“So be it,” said Zeus, a grave edge to his tone. “You shall live two years as a mortal. Enjoy watching your fellow Olympians pursue your beloved friend while you are helpless to defend her.”

“And are you prepared to face Hades's wrath?” Hermes asked.

The corner of Theseus's mouth lifted. Hermes's question was akin to a scare tactic. He knew Hades was missing and that no one could protect Persephone from what was coming for her.

“The question you should be asking,” said Zeus, “is whether Hades is prepared for mine.”

Theseus manifested outside Hera's orchard, which was known as the Garden of the Hesperides. Its walls were high and white, obscured by tall and pointed trees. Beyond the iron gates where he stood, he could see an extensive maze of low hedges and topiaries, among which colorful peacocks roamed. The orchard grew among rolling hills. Atop the tallest was a tree, more magnificent than any other. Its trunk seemed to twist from the ground, and its branches unfurled like a palm, open to the sky, fingers splayed. Each limb was heavy with dark green leaves and golden fruit.

It was the fruit Theseus sought. One bite would cure him of his one weakness: vulnerability.

He ground his teeth, and a surge of white-hot anger warmed his chest, reminding him of how he'd been injured, both by Dionysus and Persephone. He'd taken the God of Wine's thyrsus to the stomach and five black barbs to the chest from the Goddess of Spring. Both wounds had been slow to heal, but what made him most angry was that his vulnerability was no longer secret.

Hades had known, which meant Dionysus had told him, and before word spread, Theseus intended to be invincible.

He took a step toward the gates of Hera's garden but was blocked as the goddess appeared.

“The audacity of a man,” she said, her expression severe. “To encroach upon my sacred space.”

“The audacity comes from my divine blood,” Theseus replied.

“Yet not even my husband would dare set foot here.”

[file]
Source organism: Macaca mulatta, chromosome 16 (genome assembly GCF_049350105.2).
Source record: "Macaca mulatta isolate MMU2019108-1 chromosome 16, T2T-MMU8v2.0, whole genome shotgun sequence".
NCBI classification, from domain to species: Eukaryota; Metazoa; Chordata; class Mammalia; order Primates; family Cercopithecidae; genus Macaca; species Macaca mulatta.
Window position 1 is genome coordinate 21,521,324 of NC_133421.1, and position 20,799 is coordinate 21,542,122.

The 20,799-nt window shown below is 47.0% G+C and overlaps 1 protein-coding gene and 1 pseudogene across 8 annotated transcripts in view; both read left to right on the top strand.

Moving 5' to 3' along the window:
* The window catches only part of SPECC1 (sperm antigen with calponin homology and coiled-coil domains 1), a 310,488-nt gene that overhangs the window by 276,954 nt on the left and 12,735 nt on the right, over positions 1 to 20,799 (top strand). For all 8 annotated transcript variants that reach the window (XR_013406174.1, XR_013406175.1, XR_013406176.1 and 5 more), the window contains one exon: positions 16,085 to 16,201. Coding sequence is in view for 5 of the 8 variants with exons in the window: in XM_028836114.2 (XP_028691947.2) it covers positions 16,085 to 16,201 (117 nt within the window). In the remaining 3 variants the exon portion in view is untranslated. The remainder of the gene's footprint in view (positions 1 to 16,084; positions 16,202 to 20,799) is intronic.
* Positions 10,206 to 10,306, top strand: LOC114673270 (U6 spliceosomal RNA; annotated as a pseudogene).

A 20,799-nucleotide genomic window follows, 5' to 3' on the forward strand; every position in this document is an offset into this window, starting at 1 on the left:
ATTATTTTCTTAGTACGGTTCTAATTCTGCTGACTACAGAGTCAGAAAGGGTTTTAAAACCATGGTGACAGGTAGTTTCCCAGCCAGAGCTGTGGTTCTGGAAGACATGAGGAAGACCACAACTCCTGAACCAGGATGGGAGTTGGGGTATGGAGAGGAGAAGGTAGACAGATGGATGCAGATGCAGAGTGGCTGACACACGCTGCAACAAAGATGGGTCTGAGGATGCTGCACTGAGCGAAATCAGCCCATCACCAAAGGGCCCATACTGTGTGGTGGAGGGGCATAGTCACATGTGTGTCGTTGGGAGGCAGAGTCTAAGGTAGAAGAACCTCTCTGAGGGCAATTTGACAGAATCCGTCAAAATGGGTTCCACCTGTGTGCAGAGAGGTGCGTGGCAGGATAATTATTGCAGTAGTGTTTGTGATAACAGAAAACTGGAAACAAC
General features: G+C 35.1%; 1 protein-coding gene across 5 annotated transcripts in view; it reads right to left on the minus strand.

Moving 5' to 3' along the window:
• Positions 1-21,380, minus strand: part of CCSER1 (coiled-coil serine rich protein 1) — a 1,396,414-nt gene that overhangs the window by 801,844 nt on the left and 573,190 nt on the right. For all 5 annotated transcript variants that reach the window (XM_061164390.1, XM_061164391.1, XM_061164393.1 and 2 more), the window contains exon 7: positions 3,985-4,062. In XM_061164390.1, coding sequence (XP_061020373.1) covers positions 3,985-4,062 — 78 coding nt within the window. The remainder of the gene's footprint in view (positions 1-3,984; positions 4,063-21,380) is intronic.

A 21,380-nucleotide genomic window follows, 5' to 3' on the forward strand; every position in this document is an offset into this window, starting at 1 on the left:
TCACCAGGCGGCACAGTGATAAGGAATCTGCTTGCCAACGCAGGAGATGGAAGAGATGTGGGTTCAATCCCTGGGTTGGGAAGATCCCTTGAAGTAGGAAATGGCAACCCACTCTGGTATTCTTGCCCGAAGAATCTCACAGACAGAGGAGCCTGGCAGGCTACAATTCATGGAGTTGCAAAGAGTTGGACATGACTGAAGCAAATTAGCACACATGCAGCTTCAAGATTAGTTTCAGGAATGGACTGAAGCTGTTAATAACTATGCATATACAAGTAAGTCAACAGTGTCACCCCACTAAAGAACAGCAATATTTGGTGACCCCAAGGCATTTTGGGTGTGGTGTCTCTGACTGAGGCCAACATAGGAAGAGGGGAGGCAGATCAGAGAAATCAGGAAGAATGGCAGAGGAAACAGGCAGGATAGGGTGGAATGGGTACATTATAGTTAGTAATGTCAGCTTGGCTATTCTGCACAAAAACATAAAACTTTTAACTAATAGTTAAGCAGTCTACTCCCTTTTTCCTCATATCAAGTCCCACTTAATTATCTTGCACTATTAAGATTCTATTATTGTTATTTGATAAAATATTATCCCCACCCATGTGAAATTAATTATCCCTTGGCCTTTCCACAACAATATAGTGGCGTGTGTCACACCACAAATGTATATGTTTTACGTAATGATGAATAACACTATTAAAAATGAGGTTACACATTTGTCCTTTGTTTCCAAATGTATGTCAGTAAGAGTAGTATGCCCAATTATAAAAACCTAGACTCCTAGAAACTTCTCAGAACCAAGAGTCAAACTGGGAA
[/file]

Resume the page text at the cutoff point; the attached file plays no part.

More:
“Growing favorable toward him, Hera?” he asked.

She glared at him, her lip curled in disgust. “You are not entitled to my things just because we are on the same side.”

“Do you wish to win or not?” he asked.

“What a ridiculous question,” she snapped.

“Then allow me what I came for,” he said.

“What exactly did you come for?”

Theseus tilted his head. “A golden apple from your orchard.”

“You crave invincibility?”

He did not answer. The request made it obvious, but saying it aloud felt like admitting to weakness.

“It is not a tree of wishes,” said Hera. “It will demand something in return.”

“As all divine things,” he said.

He knew this, had prepared for it. Hera just stared. After a moment, she lifted her hand, and a golden apple appeared in her grasp. “Partake of this apple,” she said, “and it will take your immortality.”

“That is a heavy price,” Theseus said.

“An equal price,” said Hera.

He knew which had more value in the present given how close they were to battle. He would worry about deification later, when the war was won and he sat on the highest throne, exalted as the one true god of the world.

“What will it be, Theseus?” she asked, extending her hand farther.

He took the apple, and as he brought it to his lips, she spoke.

“You may only eat from this tree once.”

It was a warning that he could not return and make the exchange again.

Theseus took a bite.

The flesh was soft, almost slushy, as if it were close to rotting, and when he swallowed, he felt no different than before, save that his tongue was coated in a strange, sour film.

He looked at the apple, examining the juicy, white pulp, and then took another bite, gaze leveling with Hera's.

“Are you ready to make your sacrifice?”

She raised an angry brow. “And what sacrifice is that?”

“The one where you fuck your husband for the greater good.”

Her eyes darkened.

“Do not pretend our sacrifices are the same,” said Hera. “Yours only saved yourself.”

Theseus smirked. “Are you suggesting
sex
will save the world then, Hera?”

She glared and spoke between clenched teeth. “Do your part, Theseus, so my sacrifice is not made in vain.” Her eyes dropped to the apple. “You had better finish that,” she said. “You wouldn't want to find out what happens if you waste a drop. Now, leave.”

“At once, Your Majesty,” he mocked and then vanished.

BOOK: A Touch of Chaos
13.87Mb size Format: txt, pdf, ePub